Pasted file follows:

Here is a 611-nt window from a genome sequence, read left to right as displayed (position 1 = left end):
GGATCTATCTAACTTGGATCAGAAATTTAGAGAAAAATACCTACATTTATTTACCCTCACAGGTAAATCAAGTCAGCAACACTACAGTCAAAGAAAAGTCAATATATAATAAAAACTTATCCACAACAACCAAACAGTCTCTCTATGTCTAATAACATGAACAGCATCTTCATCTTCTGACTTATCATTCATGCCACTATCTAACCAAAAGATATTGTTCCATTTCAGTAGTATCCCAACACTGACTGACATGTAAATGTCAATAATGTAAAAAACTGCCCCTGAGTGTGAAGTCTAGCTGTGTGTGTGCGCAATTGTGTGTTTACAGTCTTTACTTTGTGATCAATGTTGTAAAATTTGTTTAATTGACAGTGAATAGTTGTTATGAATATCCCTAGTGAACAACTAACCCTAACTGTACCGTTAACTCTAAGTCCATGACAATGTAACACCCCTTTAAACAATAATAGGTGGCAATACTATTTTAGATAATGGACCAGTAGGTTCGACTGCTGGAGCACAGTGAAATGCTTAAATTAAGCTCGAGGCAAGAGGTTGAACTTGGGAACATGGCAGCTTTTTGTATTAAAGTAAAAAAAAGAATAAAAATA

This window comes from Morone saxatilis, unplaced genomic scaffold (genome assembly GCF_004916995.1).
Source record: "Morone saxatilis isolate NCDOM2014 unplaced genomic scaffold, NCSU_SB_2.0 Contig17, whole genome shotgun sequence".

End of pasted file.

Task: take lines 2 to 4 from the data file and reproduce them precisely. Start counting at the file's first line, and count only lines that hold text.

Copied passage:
GGATCTATCTAACTTGGATCAGAAATTTAGAGAAAAATACCTACATTTATTTACCCTCACAGGTAAATCAAGTCAGCAACACTACAGTCAAAGAAAAGTCAATATATAATAAAAACTTATCCACAACAACCAAACAGTCTCTCTATGTCTAATAACATGAACAGCATCTTCATCTTCTGACTTATCATTCATGCCACTATCTAACCAAAAGATATTGTTCCATTTCAGTAGTATCCCAACACTGACTGACATGTAAATGTCAATAATGTAAAAAACTGCCCCTGAGTGTGAAGTCTAGCTGTGTGTGTGCGCAATTGTGTGTTTACAGTCTTTACTTTGTGATCAATGTTGTAAAATTTGTTTAATTGACAGTGAATAGTTGTTATGAATATCCCTAGTGAACAACTAACCCTAACTGTACCGTTAACTCTAAGTCCATGACAATGTAACACCCCTTTAAACAATAATAGGTGGCAATACTATTTTAGATAATGGACCAGTAGGTTCGACTGCTGGAGCACAGTGAAATGCTTAAATTAAGCTCGAGGCAAGAGGTTGAACTTGGGAACATGGCAGCTTTTTGTATTAAAGTAAAAAAAAGAATAAAAATA

This window comes from Morone saxatilis, unplaced genomic scaffold (genome assembly GCF_004916995.1).
Source record: "Morone saxatilis isolate NCDOM2014 unplaced genomic scaffold, NCSU_SB_2.0 Contig17, whole genome shotgun sequence".